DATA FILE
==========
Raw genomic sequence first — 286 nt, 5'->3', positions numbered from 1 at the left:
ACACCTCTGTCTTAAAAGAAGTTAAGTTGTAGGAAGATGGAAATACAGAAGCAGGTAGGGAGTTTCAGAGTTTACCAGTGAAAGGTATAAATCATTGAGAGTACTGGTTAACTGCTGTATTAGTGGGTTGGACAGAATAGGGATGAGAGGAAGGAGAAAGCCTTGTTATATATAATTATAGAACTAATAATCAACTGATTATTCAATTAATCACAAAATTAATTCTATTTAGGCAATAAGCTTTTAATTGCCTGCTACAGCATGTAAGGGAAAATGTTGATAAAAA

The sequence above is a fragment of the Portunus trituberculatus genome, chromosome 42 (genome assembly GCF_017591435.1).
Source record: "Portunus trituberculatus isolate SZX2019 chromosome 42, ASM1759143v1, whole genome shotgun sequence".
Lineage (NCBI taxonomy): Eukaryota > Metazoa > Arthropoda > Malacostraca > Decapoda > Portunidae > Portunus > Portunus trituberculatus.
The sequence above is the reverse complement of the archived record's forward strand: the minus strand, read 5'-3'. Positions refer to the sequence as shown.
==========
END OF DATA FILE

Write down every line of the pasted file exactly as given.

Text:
Raw genomic sequence first — 286 nt, 5'->3', positions numbered from 1 at the left:
ACACCTCTGTCTTAAAAGAAGTTAAGTTGTAGGAAGATGGAAATACAGAAGCAGGTAGGGAGTTTCAGAGTTTACCAGTGAAAGGTATAAATCATTGAGAGTACTGGTTAACTGCTGTATTAGTGGGTTGGACAGAATAGGGATGAGAGGAAGGAGAAAGCCTTGTTATATATAATTATAGAACTAATAATCAACTGATTATTCAATTAATCACAAAATTAATTCTATTTAGGCAATAAGCTTTTAATTGCCTGCTACAGCATGTAAGGGAAAATGTTGATAAAAA

The sequence above is a fragment of the Portunus trituberculatus genome, chromosome 42 (genome assembly GCF_017591435.1).
Source record: "Portunus trituberculatus isolate SZX2019 chromosome 42, ASM1759143v1, whole genome shotgun sequence".
Lineage (NCBI taxonomy): Eukaryota > Metazoa > Arthropoda > Malacostraca > Decapoda > Portunidae > Portunus > Portunus trituberculatus.
The sequence above is the reverse complement of the archived record's forward strand: the minus strand, read 5'-3'. Positions refer to the sequence as shown.